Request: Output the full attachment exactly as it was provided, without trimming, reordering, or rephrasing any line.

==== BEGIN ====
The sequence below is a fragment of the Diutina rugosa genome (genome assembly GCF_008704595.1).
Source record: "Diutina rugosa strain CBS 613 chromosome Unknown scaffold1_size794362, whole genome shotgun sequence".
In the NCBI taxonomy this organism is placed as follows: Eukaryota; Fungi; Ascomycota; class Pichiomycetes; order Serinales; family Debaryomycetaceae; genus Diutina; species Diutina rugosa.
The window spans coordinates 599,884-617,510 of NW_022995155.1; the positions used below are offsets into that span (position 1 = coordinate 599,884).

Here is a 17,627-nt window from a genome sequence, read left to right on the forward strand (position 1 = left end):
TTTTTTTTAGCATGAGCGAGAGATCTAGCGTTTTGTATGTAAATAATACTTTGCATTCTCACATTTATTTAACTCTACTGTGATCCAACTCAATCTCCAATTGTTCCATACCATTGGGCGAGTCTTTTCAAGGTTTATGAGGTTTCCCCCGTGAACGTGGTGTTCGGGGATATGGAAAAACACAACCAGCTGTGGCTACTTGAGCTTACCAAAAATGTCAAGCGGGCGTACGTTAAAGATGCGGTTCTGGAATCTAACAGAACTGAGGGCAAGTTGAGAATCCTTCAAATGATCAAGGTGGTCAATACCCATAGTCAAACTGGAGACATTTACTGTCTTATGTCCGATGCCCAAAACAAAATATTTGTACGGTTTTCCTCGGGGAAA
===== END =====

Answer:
The sequence below is a fragment of the Diutina rugosa genome (genome assembly GCF_008704595.1).
Source record: "Diutina rugosa strain CBS 613 chromosome Unknown scaffold1_size794362, whole genome shotgun sequence".
In the NCBI taxonomy this organism is placed as follows: Eukaryota; Fungi; Ascomycota; class Pichiomycetes; order Serinales; family Debaryomycetaceae; genus Diutina; species Diutina rugosa.
The window spans coordinates 599,884-617,510 of NW_022995155.1; the positions used below are offsets into that span (position 1 = coordinate 599,884).

Here is a 17,627-nt window from a genome sequence, read left to right on the forward strand (position 1 = left end):
TTTTTTTTAGCATGAGCGAGAGATCTAGCGTTTTGTATGTAAATAATACTTTGCATTCTCACATTTATTTAACTCTACTGTGATCCAACTCAATCTCCAATTGTTCCATACCATTGGGCGAGTCTTTTCAAGGTTTATGAGGTTTCCCCCGTGAACGTGGTGTTCGGGGATATGGAAAAACACAACCAGCTGTGGCTACTTGAGCTTACCAAAAATGTCAAGCGGGCGTACGTTAAAGATGCGGTTCTGGAATCTAACAGAACTGAGGGCAAGTTGAGAATCCTTCAAATGATCAAGGTGGTCAATACCCATAGTCAAACTGGAGACATTTACTGTCTTATGTCCGATGCCCAAAACAAAATATTTGTACGGTTTTCCTCGGGGAAA